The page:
Recently the ABC aired a very good documentary on the life and times of former Australian Prime Minister, Bob Hawke.
It framed the argument, as did many on social media in the nights the documentary aired, that we’d never see a Prime Minister like Hawke again.
Hawke was widely loved, left behind a very decent list of achievements and connected with the everyday Australian perhaps better than any other Prime Minister in our history.
The nation is crying out for somebody similar in modern day politics, so many argue.
But the truth is we would never allow a Prime Minister like Bob Hawke to be elected today.
The media wouldn’t allow it.
The public wouldn’t allow it.
It just wouldn’t happen.
People loved that Hawke would have a beer with them – and his ability to down a schooner in lightning quick time has become infamous.
But in modern day, sitting at the footy with a baby in one hand and a beer in another, like Malcolm Turnbull did last year, is enough to send the mainstream media and the Facebook do-gooders into a frenzy.
People loved that Hawke was a comfortable swearer, willing to talk in everyday language without the need to refer to a list of pre-prepared talking points.
But Kevin Rudd’s temper was considered a dangerous element of his leadership, enough to play a role in his demise as the country’s leader.
Hawke had fun, often showing off plenty of skin and acting like a larrikin.
But Tony Abbott was constantly mocked and embarrassed for wearing speedos, and committed a national crime when he bit into an onion.
People loved Hawke despite big question marks over his relationship with Blanche d’Alpuget, which ultimately led to the breakdown of his marriage.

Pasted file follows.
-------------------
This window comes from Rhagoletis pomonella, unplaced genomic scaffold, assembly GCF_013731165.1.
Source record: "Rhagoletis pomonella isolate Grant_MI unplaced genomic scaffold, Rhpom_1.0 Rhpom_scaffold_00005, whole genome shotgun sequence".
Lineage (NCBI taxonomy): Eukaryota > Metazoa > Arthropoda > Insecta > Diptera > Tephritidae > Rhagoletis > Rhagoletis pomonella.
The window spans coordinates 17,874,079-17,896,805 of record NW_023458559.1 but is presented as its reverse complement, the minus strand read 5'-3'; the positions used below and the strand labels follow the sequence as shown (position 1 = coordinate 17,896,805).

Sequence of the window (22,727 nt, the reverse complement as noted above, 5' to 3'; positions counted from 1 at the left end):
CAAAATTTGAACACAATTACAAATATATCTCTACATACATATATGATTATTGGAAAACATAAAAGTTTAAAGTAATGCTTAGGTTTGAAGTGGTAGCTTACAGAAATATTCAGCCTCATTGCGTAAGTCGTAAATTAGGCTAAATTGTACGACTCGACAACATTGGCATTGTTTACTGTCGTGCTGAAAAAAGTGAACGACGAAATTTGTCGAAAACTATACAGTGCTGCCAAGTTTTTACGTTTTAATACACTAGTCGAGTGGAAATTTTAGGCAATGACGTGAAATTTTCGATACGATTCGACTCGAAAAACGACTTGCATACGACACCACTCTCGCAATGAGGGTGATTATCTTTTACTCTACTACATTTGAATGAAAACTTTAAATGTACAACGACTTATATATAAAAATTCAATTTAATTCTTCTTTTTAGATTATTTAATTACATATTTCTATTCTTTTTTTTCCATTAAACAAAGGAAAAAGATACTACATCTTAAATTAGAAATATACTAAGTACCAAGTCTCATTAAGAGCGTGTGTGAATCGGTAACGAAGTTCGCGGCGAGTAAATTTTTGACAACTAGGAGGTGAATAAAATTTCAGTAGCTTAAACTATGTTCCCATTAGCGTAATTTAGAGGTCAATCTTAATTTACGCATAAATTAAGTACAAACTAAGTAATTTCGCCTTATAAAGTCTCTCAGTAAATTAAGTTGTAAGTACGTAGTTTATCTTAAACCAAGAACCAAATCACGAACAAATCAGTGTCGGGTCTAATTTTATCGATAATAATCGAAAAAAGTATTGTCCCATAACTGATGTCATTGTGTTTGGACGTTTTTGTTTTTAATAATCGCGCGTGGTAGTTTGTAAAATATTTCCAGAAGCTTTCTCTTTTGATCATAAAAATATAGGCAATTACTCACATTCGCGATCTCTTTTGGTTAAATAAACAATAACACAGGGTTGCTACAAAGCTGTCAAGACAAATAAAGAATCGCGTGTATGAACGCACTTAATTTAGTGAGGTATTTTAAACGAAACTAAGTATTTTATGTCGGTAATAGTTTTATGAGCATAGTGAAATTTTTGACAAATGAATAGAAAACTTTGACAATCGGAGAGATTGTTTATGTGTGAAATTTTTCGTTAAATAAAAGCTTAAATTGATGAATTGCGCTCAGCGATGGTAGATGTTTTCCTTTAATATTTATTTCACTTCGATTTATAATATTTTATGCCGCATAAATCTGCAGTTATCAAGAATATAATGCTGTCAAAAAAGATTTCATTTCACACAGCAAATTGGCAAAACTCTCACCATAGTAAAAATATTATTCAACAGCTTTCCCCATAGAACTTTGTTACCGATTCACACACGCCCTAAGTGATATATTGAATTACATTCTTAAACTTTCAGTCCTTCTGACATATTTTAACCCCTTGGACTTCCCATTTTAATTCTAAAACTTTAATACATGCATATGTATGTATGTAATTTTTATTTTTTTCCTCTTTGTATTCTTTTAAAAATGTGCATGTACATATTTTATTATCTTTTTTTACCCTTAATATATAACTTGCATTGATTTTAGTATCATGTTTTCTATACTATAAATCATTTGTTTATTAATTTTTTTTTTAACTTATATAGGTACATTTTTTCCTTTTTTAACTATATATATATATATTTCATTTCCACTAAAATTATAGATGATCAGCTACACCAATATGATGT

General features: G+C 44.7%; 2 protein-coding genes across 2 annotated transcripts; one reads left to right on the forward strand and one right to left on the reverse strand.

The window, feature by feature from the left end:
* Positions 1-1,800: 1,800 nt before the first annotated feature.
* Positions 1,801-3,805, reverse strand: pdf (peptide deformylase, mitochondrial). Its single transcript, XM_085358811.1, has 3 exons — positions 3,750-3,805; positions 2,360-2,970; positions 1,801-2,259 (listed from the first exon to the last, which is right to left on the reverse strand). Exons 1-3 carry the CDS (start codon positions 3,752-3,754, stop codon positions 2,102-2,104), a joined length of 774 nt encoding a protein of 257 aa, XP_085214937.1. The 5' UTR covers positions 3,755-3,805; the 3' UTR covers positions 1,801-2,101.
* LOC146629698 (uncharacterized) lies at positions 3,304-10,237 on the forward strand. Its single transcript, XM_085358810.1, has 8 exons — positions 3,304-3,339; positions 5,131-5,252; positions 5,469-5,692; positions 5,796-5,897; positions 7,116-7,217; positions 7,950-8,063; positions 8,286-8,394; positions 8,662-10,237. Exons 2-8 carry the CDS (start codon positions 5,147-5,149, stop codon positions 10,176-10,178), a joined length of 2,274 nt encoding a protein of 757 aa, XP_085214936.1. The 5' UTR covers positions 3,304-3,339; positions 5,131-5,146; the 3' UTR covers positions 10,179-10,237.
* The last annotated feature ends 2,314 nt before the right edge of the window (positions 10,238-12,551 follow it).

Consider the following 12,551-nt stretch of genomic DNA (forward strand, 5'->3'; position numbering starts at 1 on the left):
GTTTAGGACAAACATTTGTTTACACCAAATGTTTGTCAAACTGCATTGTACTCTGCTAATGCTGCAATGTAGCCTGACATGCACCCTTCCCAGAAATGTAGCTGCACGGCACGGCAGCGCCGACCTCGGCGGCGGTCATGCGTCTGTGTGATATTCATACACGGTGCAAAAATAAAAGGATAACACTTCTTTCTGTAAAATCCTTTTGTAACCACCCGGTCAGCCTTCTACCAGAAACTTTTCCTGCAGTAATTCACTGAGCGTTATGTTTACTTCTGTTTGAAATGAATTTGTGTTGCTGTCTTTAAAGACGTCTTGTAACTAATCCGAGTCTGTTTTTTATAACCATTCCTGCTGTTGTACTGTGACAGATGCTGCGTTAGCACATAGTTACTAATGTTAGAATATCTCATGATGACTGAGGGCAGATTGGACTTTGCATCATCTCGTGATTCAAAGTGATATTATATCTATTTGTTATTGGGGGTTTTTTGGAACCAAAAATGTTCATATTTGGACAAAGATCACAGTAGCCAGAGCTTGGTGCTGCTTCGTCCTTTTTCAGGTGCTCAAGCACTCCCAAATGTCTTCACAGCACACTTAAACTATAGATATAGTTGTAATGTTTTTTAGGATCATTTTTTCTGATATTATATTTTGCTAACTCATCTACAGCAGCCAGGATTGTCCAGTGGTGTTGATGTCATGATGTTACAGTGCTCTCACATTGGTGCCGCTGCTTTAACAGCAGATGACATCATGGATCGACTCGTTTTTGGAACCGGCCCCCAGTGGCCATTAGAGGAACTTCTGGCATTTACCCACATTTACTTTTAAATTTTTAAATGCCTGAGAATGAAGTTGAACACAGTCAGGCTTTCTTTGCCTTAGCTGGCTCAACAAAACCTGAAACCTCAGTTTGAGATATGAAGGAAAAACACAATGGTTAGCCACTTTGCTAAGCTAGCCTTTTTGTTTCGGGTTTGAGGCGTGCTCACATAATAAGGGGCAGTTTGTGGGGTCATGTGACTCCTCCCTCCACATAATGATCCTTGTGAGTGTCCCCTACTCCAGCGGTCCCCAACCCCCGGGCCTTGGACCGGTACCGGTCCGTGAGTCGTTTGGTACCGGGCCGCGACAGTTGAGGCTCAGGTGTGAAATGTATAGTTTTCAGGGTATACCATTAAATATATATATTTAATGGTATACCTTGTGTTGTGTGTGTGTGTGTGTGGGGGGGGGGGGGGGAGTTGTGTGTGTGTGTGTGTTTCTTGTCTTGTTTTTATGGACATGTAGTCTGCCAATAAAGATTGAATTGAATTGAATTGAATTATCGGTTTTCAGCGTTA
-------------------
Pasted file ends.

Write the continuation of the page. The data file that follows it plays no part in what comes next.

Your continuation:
Today, as Barnaby Joyce can attest to, such behaviour can cost you your job.
Truth is that the public, and perhaps more importantly the press gallery in Canberra, remain focused on the game of ‘catch and kill’ when it comes to politics in Australia.
The economy, the national debt, the real issues take a back seat to what has become a bad season of reality TV.
And in many cases, we’ve all caused it. When we decided a pair of speedos was more important than a person’s ability or the PM holding a baby and a beer quite safely at the footy was enough to spark outrage, we essentially asked for this. We asked for a political machine that gives us rhetoric, because vision would be too dangerous.
We caused it, and only we can fix it, otherwise there will never, ever be another Prime Minister with the same appeal as that of Bob Hawke.
People can argue about his achievements in office as much as they like, but his widespread respect amongst the public despite his actions – many of which we would wave our finger at today – is to be admired.
Troy Dodds is the Weekender’s Managing Editor.